Alison Alter relishes academic approach to government
Two years into her tenure on City Council, District 10 Council Member Alison Alter said she remains focused on the reasons she ran for the seat against former Council Member Sheri Gallo.
“I didn’t run as a political insider, nor because I craved the spotlight,” she said in an interview with the Austin Monitor at her City Hall office. “I ran because I wanted to create solutions to the problems I saw around the city.”
“I’m an academic at heart,” Alter added. “I don’t come to the issues with my mind made up. I really look at the data. I’m not an ideologue. I think in today’s politics it’s important to know that. I do my analysis based on facts and the details. I tend to ask a lot of hard questions.”
It was this academic-driven approach that led Alter to focus on the city’s contracts with the firefighter and police unions. Alter was a vocal proponent of making changes to overtime rules for firefighters that were ultimately implemented in the contract Council approved in September 2017.
Throughout the past year, Alter pushed for the city to negotiate a contract with the police union that would include stronger oversight provisions and smaller pay increases. After 10 months of butting heads with the police union, Council approved a contract in October that largely fulfilled those goals, said Alter.
“We have the most fiscally sound and progressive police contract in the state, if not the country,” she said.
The police contract “set us up on track for financial stability” and allowed the city to spend money hiring more police officers, Alter said. The 2018-19 budget that Council approved in September included 33 new cops.
Alter was happy with other investments included in the budget, such as parent support specialists for the Austin Independent School District, two new victims’ counselors and funds for pool repairs. She was particularly pleased to get funding for the parks department to place recycling bins in every park. Last year, Alter took money from her own office budget to put bins in several parks in her district.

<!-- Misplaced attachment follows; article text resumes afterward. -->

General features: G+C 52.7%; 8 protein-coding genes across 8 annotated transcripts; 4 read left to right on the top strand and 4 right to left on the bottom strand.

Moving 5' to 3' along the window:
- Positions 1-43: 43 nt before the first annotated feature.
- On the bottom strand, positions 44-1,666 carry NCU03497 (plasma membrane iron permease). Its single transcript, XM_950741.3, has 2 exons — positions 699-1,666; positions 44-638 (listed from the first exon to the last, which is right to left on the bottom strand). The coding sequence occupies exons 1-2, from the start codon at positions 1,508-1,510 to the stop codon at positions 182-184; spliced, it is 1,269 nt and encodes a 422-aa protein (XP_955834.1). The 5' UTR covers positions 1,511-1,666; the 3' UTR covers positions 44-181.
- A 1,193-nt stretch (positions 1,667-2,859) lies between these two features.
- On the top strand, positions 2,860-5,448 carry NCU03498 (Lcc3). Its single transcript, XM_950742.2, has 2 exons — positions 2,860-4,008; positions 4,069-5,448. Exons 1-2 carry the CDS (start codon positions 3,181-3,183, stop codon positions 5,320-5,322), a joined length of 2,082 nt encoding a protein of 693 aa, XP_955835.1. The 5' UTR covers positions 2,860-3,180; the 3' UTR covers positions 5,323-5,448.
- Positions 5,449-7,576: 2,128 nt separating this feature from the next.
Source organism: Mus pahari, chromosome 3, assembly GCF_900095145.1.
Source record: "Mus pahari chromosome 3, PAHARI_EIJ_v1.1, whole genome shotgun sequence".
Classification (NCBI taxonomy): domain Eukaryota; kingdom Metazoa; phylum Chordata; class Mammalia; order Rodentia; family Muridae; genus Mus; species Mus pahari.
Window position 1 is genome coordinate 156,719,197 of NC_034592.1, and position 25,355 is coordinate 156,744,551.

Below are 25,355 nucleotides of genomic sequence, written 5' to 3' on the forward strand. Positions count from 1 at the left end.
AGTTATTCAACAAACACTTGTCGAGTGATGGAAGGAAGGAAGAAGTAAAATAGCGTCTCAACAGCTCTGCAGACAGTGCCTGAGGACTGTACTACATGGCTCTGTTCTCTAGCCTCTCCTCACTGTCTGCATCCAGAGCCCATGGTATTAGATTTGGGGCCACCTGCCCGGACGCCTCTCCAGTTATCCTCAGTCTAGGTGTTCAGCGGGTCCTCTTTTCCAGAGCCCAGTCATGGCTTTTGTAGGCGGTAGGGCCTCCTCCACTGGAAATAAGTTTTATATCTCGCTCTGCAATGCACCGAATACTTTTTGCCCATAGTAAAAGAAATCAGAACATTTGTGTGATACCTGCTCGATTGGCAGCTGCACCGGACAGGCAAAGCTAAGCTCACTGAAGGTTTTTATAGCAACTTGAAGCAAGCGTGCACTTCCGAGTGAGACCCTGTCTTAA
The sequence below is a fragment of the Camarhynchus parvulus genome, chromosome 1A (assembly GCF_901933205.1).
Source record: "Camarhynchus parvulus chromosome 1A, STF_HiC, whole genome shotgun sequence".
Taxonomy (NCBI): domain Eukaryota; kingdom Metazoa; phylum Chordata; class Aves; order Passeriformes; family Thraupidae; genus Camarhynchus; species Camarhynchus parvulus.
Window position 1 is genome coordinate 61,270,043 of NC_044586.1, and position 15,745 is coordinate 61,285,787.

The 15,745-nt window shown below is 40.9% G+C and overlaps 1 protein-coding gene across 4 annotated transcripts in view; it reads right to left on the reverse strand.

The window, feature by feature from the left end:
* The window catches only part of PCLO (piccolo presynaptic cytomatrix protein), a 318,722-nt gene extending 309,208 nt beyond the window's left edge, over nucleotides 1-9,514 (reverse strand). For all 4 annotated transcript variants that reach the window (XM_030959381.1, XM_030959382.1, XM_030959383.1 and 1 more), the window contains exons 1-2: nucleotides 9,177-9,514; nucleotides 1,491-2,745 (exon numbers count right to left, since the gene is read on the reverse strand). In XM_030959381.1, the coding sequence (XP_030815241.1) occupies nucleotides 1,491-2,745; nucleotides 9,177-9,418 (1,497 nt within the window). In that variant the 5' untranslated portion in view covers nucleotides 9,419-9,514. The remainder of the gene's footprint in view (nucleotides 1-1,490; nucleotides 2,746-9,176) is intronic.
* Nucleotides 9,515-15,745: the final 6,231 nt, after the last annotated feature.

In search of additional long-term savings for the city, Alter has been pushing for the city to buy, rather than rent, property for its facilities. “Over time it costs us more to lease,” she said. Austin Energy has estimated that it will save $30 million over 30 years by moving employees from three rented offices downtown to a new, $150 million facility that AE will own in Mueller.
Alter was an enthusiastic proponent of reallocating Hotel Occupancy Tax revenue from Visit Austin and the Austin Convention Center to historic preservation efforts. Similarly, she said that the city should “reinvent the way we think about the convention center” to integrate other uses for the downtown facility besides trade shows. She highlights the inclusion of local arts and food at the airport as a model.
“It needs to be part of the community and not a dead zone downtown,” she said of the convention center. “It needs to serve Austin and not just the conventiongoers.”
While she often votes against controversial developments and was a supporter of Prop J, the unsuccessful ballot initiative led by anti-CodeNEXT activists, Alter stressed that she is not against increasing housing supply. She believes that her position is misinterpreted due to a lack of appreciation for the nuances of housing policy and argues that simply increasing entitlements on properties to allow more units will not lead to greater affordability.
“It’s not as simple as it sounds,” she said.
Alter is committed to saving Lions Municipal Golf Course, whose future is threatened by its landlord, the University of Texas, entertaining the prospect of leasing or selling it to a more profitable tenant, such as a residential or commercial developer. Calling the property “the lungs of West Austin,” Alter said that there may be “future opportunities” to open up the land to more people by using it for recreation besides golf.
Asked what she thinks of city government after two years on the job, Alter said she continues to be inspired by “how much the city affects people’s lives,” highlighting the bombing crisis this spring and the water-boil order in the fall as examples of city agencies responding to critical threats to people’s lives.
“We live in very interesting times,” she said. “We have to understand that we do really good things at the local level.”
Photo courtesy of the city of Austin.
The Austin Monitor’s work is made possible by donations from the community. Though our reporting covers donors from time to time, we are careful to keep business and editorial efforts separate while maintaining transparency. A complete list of donors is available here, and our code of ethics is explained here.
Do you like this story?
There are so many important stories we don't get to write. As a nonprofit journalism source, every contributed dollar helps us provide you more coverage. Do your part by joining our subscribers in supporting our reporters' work.